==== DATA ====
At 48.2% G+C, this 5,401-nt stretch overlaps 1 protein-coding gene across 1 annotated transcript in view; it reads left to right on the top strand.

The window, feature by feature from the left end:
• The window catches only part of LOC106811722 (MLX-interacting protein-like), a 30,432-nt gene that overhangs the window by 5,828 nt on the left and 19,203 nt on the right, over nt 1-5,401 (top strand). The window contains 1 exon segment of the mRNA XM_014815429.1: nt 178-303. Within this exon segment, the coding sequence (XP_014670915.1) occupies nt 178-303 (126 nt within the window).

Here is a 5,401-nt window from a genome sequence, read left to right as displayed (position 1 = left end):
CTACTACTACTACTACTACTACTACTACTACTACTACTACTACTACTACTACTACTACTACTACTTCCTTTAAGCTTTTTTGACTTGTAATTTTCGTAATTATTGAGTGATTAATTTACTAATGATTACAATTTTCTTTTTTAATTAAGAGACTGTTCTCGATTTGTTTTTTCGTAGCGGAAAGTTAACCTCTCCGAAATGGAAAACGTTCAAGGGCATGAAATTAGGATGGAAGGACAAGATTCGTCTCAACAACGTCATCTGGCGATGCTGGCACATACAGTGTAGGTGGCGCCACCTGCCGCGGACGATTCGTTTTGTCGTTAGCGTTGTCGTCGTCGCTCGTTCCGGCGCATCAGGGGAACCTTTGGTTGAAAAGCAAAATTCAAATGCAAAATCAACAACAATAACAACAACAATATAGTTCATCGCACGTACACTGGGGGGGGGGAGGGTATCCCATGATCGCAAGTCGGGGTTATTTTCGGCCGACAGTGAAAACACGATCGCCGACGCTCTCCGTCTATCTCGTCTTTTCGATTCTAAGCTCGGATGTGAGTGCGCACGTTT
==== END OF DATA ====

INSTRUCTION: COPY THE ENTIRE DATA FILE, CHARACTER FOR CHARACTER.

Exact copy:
At 48.2% G+C, this 5,401-nt stretch overlaps 1 protein-coding gene across 1 annotated transcript in view; it reads left to right on the top strand.

The window, feature by feature from the left end:
• The window catches only part of LOC106811722 (MLX-interacting protein-like), a 30,432-nt gene that overhangs the window by 5,828 nt on the left and 19,203 nt on the right, over nt 1-5,401 (top strand). The window contains 1 exon segment of the mRNA XM_014815429.1: nt 178-303. Within this exon segment, the coding sequence (XP_014670915.1) occupies nt 178-303 (126 nt within the window).

Here is a 5,401-nt window from a genome sequence, read left to right as displayed (position 1 = left end):
CTACTACTACTACTACTACTACTACTACTACTACTACTACTACTACTACTACTACTACTACTACTTCCTTTAAGCTTTTTTGACTTGTAATTTTCGTAATTATTGAGTGATTAATTTACTAATGATTACAATTTTCTTTTTTAATTAAGAGACTGTTCTCGATTTGTTTTTTCGTAGCGGAAAGTTAACCTCTCCGAAATGGAAAACGTTCAAGGGCATGAAATTAGGATGGAAGGACAAGATTCGTCTCAACAACGTCATCTGGCGATGCTGGCACATACAGTGTAGGTGGCGCCACCTGCCGCGGACGATTCGTTTTGTCGTTAGCGTTGTCGTCGTCGCTCGTTCCGGCGCATCAGGGGAACCTTTGGTTGAAAAGCAAAATTCAAATGCAAAATCAACAACAATAACAACAACAATATAGTTCATCGCACGTACACTGGGGGGGGGGAGGGTATCCCATGATCGCAAGTCGGGGTTATTTTCGGCCGACAGTGAAAACACGATCGCCGACGCTCTCCGTCTATCTCGTCTTTTCGATTCTAAGCTCGGATGTGAGTGCGCACGTTT